If New York’s Legislators Won’t OK Gay Marriage, How About New York’s Courts?

Two cases might do what New York State’s lawmakers won’t: give courts the chance to provide a thumbs up to gay marriage. Unfortunately, there’s a big asterisk.

While New York’s Court of Appeals ruled three years ago (in Hernandez v. Robles) that gays don’t have a constitutional right to marriage, the Court’s new session, beginning today, will give it a chance to say OK to same-sex unions that were performed elsewhere where they’re legal. Yes, this is the same thing Gov. David Paterson last year tried to do via executive order. NYT:

In one case [Lewis v. New York State Department of Civil Service], the opponents are challenging a 2007 policy, adopted by the State Department of Civil Service, that extended health insurance benefits to the same-sex partners of state and local government employees who married out of state.

In the other case [Godfrey v. Spano], the opponents are seeking to overturn a similar administrative order, issued in 2006 by Andrew J. Spano, the Westchester County executive, directing county officials to recognize same-sex unions performed elsewhere.

And no surprise here:

The opponents are represented by the Alliance Defense Fund [Ed: yes, these guys], based in Scottsdale, Ariz., which argues that both orders were “illegal, unconstitutional, and resulted in the unlawful disbursement of public funds,” according to a summary of the cases provided by the Court of Appeals.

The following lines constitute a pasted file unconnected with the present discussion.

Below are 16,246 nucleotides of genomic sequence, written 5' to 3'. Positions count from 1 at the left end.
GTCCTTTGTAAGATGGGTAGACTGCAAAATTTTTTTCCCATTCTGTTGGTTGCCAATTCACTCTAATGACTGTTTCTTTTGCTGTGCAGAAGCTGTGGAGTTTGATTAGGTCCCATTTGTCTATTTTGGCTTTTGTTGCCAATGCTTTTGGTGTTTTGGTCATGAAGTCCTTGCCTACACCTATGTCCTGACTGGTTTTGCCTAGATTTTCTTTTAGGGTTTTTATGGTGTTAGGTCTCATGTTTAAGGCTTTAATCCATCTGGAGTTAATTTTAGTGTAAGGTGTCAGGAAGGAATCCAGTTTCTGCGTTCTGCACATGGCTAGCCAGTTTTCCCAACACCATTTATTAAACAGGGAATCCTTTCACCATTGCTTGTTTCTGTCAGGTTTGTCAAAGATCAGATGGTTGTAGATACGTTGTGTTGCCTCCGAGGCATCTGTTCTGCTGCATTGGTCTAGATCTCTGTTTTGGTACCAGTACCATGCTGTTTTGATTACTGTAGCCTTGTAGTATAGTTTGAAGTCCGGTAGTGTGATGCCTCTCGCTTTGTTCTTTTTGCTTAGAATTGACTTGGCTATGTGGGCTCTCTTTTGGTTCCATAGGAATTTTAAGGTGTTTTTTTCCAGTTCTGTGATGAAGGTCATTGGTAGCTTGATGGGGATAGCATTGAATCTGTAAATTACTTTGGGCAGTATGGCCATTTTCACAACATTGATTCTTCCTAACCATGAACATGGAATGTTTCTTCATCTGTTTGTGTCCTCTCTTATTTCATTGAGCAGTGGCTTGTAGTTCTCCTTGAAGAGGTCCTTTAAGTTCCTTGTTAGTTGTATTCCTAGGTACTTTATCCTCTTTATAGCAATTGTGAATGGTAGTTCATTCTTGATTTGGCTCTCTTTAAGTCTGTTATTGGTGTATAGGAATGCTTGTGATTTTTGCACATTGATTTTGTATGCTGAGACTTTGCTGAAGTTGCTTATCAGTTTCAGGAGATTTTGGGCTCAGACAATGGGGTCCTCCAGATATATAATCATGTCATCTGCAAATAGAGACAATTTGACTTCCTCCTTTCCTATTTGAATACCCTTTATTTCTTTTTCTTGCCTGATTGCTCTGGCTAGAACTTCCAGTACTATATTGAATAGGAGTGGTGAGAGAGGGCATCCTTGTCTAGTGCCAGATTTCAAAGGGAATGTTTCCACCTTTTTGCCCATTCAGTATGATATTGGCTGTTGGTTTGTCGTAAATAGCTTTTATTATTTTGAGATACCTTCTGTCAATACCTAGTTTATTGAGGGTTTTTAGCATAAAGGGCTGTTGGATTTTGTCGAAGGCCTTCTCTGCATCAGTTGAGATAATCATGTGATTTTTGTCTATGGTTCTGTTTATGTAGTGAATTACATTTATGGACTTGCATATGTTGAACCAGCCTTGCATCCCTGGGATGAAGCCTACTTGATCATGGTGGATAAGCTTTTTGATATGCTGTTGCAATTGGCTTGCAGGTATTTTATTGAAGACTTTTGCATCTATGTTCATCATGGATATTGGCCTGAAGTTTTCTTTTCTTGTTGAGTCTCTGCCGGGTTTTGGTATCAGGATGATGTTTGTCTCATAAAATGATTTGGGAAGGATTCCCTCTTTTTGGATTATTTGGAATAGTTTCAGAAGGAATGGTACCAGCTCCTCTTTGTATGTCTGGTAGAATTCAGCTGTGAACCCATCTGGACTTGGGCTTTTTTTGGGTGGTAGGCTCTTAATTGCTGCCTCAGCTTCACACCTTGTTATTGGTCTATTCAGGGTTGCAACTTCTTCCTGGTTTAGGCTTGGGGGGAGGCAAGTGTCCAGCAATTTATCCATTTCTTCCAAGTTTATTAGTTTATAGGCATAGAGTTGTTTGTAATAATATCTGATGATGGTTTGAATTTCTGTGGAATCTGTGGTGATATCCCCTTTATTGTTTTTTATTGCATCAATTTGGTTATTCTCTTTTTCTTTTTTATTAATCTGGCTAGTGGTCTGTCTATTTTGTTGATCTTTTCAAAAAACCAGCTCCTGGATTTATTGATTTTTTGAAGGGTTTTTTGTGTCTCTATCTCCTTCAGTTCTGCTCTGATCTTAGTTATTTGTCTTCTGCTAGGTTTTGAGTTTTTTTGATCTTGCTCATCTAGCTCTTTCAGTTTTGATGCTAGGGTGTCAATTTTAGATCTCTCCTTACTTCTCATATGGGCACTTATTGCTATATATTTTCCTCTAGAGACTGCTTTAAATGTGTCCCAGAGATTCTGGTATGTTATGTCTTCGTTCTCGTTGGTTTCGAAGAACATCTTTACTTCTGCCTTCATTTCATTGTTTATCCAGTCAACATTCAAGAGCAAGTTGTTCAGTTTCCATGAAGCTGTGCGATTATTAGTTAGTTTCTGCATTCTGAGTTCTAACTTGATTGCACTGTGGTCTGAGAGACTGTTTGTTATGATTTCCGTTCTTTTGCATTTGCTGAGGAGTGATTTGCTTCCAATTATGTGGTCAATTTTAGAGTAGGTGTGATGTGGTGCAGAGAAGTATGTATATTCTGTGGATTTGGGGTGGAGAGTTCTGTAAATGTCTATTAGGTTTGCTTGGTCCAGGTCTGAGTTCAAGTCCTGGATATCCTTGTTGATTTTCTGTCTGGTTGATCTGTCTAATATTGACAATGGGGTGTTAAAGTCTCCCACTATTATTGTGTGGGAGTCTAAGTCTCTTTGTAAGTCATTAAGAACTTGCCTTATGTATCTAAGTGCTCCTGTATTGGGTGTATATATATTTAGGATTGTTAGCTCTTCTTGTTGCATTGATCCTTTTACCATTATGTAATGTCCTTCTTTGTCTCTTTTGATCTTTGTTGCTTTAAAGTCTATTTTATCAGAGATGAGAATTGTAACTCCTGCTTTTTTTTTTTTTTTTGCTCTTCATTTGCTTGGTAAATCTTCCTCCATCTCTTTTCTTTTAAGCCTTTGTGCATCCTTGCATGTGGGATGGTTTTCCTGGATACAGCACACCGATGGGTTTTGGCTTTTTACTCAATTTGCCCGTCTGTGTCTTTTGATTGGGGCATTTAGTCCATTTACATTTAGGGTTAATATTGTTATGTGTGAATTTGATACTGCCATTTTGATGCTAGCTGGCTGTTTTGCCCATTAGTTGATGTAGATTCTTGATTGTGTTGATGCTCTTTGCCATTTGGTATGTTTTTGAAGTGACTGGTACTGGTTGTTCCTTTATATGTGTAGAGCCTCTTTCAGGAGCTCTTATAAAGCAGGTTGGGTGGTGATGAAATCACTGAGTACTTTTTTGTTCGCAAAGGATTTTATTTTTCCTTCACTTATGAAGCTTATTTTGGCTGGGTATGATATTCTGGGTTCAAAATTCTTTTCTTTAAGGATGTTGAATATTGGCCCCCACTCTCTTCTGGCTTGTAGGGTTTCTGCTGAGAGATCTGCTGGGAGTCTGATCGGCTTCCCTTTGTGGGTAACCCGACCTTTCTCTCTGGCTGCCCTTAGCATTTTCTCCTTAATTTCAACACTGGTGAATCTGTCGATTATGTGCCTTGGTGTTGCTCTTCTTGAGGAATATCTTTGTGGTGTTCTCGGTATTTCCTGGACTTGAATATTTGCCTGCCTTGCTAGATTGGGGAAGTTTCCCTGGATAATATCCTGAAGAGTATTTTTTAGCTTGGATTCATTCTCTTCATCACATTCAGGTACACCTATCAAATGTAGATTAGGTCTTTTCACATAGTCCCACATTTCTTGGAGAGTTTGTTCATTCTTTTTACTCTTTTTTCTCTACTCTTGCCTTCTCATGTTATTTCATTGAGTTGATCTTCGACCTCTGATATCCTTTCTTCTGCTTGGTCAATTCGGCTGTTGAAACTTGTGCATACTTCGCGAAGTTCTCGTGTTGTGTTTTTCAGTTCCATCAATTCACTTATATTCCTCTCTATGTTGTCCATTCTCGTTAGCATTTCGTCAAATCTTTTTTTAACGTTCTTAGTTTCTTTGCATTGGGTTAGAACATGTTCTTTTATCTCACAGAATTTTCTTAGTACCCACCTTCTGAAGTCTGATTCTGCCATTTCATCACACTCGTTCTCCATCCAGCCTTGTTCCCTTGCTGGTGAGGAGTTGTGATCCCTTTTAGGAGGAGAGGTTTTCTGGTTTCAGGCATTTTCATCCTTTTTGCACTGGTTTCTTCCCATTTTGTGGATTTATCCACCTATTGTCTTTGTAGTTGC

For the plaintiffs?

Susan L. Sommer, an attorney for Lambda Legal, said Thursday she would argue along the lines of what the majority in the Third Department in Lewis had determined.

“I expect to talk about the fact that there is a two-centuries-old, well-settled rule in New York, the marriage recognition rule, that provides that marriages entered out-of-state, unless narrow exceptions are applied that the state Legislature has expressly imposed, are to be recognized,” said Sommer, who will represent intervenor couples in both Godfrey and Lewis. “We see there is absolutely no ban on recognition of out-of-state marriages to same-sex couples.”

Sommer said she had no estimate of how many same-sex couples who were married in other jurisdictions live in New York, but said the number is now in the “thousands.”

Sommer’s co-counsel, Jeffrey Trachtman of Kramer Levin Naftalis & Frankel, said he believes another affirmance of the validity of a same-sex marriage, even if it was solemnized in a jurisdiction outside of New York, will increase the pressure on the Legislature to approve a bill legalizing gay marriage.

And isn’t this interesting:

Two of the judges who ruled in Hernandez are no longer on the Court of Appeals.

Former Chief Judge Judith S. Kaye, who dissented, stepped down from the Court at the end of 2008 due to mandatory retirement rules. She has been replaced by Chief Judge Jonathan Lippman.

Former Judge George Bundy Smith, who was in the majority in the ruling, was replaced in 2006 by Judge Eugene F. Pigott Jr.

Another ex-judge, Albert Rosenblatt, recused himself from the 2006 ruling.

So who’s side is the state on?

Assistant Solicitor General Sasha Samberg-Champion will argue in favor of recognizing the same-sex marriages on behalf of Attorney General Andrew M. Cuomo and Comptroller Thomas DiNapoli.

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